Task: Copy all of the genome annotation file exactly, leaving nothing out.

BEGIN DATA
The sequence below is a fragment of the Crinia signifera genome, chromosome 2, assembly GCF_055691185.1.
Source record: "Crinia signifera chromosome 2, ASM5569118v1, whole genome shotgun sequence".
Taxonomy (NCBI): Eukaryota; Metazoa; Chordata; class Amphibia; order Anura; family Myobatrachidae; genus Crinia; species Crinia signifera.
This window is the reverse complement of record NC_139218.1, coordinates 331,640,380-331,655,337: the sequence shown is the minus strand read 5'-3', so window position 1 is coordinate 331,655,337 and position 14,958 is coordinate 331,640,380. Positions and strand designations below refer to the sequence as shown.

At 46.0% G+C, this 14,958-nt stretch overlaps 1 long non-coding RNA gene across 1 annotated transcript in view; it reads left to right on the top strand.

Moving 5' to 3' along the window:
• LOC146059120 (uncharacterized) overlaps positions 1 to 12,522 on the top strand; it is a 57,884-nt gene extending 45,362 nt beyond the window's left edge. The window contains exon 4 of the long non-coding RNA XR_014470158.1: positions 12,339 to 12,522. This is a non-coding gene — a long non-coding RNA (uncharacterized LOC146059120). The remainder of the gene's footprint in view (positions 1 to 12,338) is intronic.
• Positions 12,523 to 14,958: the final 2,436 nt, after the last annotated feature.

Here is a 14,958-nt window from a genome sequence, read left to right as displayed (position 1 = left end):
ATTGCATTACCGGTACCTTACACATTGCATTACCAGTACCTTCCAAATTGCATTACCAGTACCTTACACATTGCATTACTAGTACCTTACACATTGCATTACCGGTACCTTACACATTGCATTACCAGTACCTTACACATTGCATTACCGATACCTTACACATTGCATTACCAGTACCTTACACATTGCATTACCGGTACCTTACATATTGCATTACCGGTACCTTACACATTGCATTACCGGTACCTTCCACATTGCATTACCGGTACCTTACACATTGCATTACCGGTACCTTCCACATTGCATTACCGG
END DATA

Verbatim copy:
The sequence below is a fragment of the Crinia signifera genome, chromosome 2, assembly GCF_055691185.1.
Source record: "Crinia signifera chromosome 2, ASM5569118v1, whole genome shotgun sequence".
Taxonomy (NCBI): Eukaryota; Metazoa; Chordata; class Amphibia; order Anura; family Myobatrachidae; genus Crinia; species Crinia signifera.
This window is the reverse complement of record NC_139218.1, coordinates 331,640,380-331,655,337: the sequence shown is the minus strand read 5'-3', so window position 1 is coordinate 331,655,337 and position 14,958 is coordinate 331,640,380. Positions and strand designations below refer to the sequence as shown.

At 46.0% G+C, this 14,958-nt stretch overlaps 1 long non-coding RNA gene across 1 annotated transcript in view; it reads left to right on the top strand.

Moving 5' to 3' along the window:
• LOC146059120 (uncharacterized) overlaps positions 1 to 12,522 on the top strand; it is a 57,884-nt gene extending 45,362 nt beyond the window's left edge. The window contains exon 4 of the long non-coding RNA XR_014470158.1: positions 12,339 to 12,522. This is a non-coding gene — a long non-coding RNA (uncharacterized LOC146059120). The remainder of the gene's footprint in view (positions 1 to 12,338) is intronic.
• Positions 12,523 to 14,958: the final 2,436 nt, after the last annotated feature.

Here is a 14,958-nt window from a genome sequence, read left to right as displayed (position 1 = left end):
ATTGCATTACCGGTACCTTACACATTGCATTACCAGTACCTTCCAAATTGCATTACCAGTACCTTACACATTGCATTACTAGTACCTTACACATTGCATTACCGGTACCTTACACATTGCATTACCAGTACCTTACACATTGCATTACCGATACCTTACACATTGCATTACCAGTACCTTACACATTGCATTACCGGTACCTTACATATTGCATTACCGGTACCTTACACATTGCATTACCGGTACCTTCCACATTGCATTACCGGTACCTTACACATTGCATTACCGGTACCTTCCACATTGCATTACCGG